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Trust state leaders with marijuana policy? Let's talk before we do something we'll regret


It looks like the state’s legislative effort to legalize marijuana has failed, so another petition drive will soon begin.

Now is the time for our leaders to start talking about marijuana like there are kids in the room.

This is how I will talk to my daughter: First, marijuana is a mind-altering plant that changes an individual’s perception of time and space. Some people feel euphoric; many feel depressed; others get hungry; eyes turn red; mouths dry, some hearts race, others slow; paranoia and apathy are common; and some people devote their talents to celebrating marijuana and others to stopping its use.

While nobody has fatally overdosed from marijuana, marijuana plays a prominent role in highway deaths, countless arrests, workplace injuries, house fires, fractured families and emergency room visits.

Our nation’s marijuana policy is outdated and unjust, which is why I support our U.S. Rep. Earl Blumenauer’s effort to have marijuana reclassified as a Schedule II drug. Reclassification will allow all doctors to prescribe marijuana for patients, scientists to explore safer and more effective dosages, and ensure growers use environmentally sound practices in cultivation of marijuana. And nobody should go to jail for just smoking a joint; it should be like the speeding ticket I got 10 years ago.

While I support a fair and compassionate marijuana policy, I don’t support transforming marijuana use into legal recreation. Besides, I already voted for medical marijuana in Oregon and feel duped because 16 years later we don’t have a functional system. Now, the same people behind that effort are trying to make marijuana use our new national pastime.

Regardless, your life is going to be filled with problems and decisions that are far more significant than deciding whether or not to use marijuana. I want you to be able to think about your future and question reality without needing a drug.

In fact, let’s get your mind questioning right now.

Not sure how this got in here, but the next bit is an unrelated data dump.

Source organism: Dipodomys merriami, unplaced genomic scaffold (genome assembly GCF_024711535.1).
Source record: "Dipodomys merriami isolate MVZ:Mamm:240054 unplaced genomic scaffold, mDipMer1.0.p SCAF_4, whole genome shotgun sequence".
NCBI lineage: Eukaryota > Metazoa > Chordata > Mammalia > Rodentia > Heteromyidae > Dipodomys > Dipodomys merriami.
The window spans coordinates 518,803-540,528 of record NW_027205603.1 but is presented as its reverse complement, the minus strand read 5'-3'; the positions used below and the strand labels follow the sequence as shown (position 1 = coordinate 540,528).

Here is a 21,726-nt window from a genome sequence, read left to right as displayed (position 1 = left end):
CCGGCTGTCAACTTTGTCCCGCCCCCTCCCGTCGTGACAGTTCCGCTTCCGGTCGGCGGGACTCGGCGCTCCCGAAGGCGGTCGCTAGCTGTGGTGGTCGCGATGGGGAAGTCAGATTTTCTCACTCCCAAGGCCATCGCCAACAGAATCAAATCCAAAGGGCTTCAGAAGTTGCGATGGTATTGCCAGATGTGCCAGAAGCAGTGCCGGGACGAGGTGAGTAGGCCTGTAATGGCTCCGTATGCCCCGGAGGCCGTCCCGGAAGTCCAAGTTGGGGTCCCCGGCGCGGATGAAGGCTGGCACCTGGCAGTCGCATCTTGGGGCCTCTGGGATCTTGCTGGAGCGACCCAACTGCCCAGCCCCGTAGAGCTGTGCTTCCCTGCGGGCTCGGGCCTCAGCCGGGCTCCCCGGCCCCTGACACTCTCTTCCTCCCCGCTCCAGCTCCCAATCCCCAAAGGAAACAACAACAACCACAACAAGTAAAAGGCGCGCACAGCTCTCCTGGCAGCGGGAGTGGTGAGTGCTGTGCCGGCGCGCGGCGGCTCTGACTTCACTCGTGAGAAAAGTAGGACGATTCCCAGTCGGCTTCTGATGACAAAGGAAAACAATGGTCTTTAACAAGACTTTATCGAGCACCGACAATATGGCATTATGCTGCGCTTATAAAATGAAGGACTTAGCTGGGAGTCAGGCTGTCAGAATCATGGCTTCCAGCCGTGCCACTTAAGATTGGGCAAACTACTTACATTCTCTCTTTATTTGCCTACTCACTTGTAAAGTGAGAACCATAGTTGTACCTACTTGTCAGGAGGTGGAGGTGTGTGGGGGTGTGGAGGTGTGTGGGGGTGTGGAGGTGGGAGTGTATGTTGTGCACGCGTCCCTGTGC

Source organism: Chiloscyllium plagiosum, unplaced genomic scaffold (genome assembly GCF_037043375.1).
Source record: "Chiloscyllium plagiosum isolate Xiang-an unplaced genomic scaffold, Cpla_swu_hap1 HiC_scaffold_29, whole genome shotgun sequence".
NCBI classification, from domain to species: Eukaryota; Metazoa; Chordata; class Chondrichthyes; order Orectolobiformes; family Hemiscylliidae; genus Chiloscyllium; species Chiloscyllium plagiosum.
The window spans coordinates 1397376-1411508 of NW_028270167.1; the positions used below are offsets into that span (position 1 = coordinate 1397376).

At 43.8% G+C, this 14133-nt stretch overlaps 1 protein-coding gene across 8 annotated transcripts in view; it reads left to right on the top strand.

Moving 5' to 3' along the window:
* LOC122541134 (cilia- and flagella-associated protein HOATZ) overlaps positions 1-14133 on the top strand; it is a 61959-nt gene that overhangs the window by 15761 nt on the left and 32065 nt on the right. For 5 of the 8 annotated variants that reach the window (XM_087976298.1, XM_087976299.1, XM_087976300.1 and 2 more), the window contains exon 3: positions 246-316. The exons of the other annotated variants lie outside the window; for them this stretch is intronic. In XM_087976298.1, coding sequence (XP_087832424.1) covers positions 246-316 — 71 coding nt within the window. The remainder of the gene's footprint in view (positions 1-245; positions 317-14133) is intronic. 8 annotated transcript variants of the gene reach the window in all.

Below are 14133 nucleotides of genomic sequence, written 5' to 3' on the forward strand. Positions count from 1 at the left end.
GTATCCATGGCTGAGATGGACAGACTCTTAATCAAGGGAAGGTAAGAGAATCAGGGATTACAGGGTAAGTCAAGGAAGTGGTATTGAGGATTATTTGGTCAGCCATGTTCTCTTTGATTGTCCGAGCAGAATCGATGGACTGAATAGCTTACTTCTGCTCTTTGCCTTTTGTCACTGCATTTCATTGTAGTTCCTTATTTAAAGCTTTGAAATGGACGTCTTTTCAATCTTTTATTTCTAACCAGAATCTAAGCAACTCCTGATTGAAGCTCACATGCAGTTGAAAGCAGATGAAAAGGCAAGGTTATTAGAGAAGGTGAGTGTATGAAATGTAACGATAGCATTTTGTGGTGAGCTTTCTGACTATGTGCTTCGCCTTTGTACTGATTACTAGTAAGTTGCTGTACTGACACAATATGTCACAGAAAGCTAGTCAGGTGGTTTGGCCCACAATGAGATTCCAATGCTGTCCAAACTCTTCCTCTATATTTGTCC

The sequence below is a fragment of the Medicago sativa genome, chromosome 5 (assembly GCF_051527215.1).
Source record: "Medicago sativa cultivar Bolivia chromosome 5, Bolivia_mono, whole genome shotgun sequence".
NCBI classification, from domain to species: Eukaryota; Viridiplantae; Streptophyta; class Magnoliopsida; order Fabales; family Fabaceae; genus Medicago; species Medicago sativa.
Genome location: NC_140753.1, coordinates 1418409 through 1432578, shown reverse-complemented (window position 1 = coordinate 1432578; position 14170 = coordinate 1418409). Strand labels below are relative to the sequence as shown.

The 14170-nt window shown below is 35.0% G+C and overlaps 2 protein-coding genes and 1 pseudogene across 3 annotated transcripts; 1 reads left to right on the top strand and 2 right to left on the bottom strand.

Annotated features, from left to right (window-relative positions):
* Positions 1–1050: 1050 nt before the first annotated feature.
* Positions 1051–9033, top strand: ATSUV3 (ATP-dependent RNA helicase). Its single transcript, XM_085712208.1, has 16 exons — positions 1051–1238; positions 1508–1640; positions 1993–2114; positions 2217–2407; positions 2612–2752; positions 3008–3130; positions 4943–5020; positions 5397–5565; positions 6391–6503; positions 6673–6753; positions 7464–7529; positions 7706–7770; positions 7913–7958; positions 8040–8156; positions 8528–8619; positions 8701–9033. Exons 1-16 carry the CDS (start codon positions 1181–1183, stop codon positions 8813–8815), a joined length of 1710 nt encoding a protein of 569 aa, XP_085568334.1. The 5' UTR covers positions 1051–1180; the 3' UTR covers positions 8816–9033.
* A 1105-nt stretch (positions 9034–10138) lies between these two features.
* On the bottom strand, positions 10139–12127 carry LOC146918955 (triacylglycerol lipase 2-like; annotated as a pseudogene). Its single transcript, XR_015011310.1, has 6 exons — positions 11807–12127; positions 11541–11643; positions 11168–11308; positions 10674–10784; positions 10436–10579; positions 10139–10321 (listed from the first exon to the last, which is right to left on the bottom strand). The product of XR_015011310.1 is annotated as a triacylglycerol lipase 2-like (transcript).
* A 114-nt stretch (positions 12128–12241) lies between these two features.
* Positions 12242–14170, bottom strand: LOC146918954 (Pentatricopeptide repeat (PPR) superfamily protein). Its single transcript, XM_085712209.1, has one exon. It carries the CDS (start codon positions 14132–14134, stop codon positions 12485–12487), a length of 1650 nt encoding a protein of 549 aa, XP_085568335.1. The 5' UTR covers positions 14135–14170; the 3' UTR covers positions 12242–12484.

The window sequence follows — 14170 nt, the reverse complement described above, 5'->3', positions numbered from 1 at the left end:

Think about our state government — I know it’s boring and depressing. Our state leaders cannot stabilize school funding or build a bridge across the Columbia River. Heck, we can’t even develop a website for people to get health insurance. Yet some people want to give them a windfall of money to regulate marijuana. Do you think our government should devote precious resources to another bureaucracy devoted to marijuana distribution and use?

You know why I avoid the delis with all the lottery signs? Because, it is sad watching our state entertain gambling addicts with video games and long odds. And, of course, the state regulates alcohol, but no amount of money will ever undo the societal damage that drug causes.

I know. We are supposed to be talking about weed. We buy organic and avoid genetically modified organism foods because it seems healthy and environmentally prudent. Today, marijuana grow operations are polluting our land while they selectively bolster marijuana’s potency. Imagine what a giant company could do with genetically modified marijuana. Pretty freaky, huh?

Finally, I want you to think about grandpa. The final weeks of his life were painful and difficult. Watching him die made me appreciate how medicine, ethics and government are supposed to work. The morphine helped grandpa die in peace.

He loved you so much and, like me, he wants your mind to live in a world where kids love nuanced thoughts, and drugs are about compassion and health, not emerging new markets, generating tax revenue or getting high.

How will our leaders talk to your kids?

Max Margolis of Northeast Portland is a past director for the YOUTHLINK Program at Oregon Partnership (recently renamed as Lines For Life).



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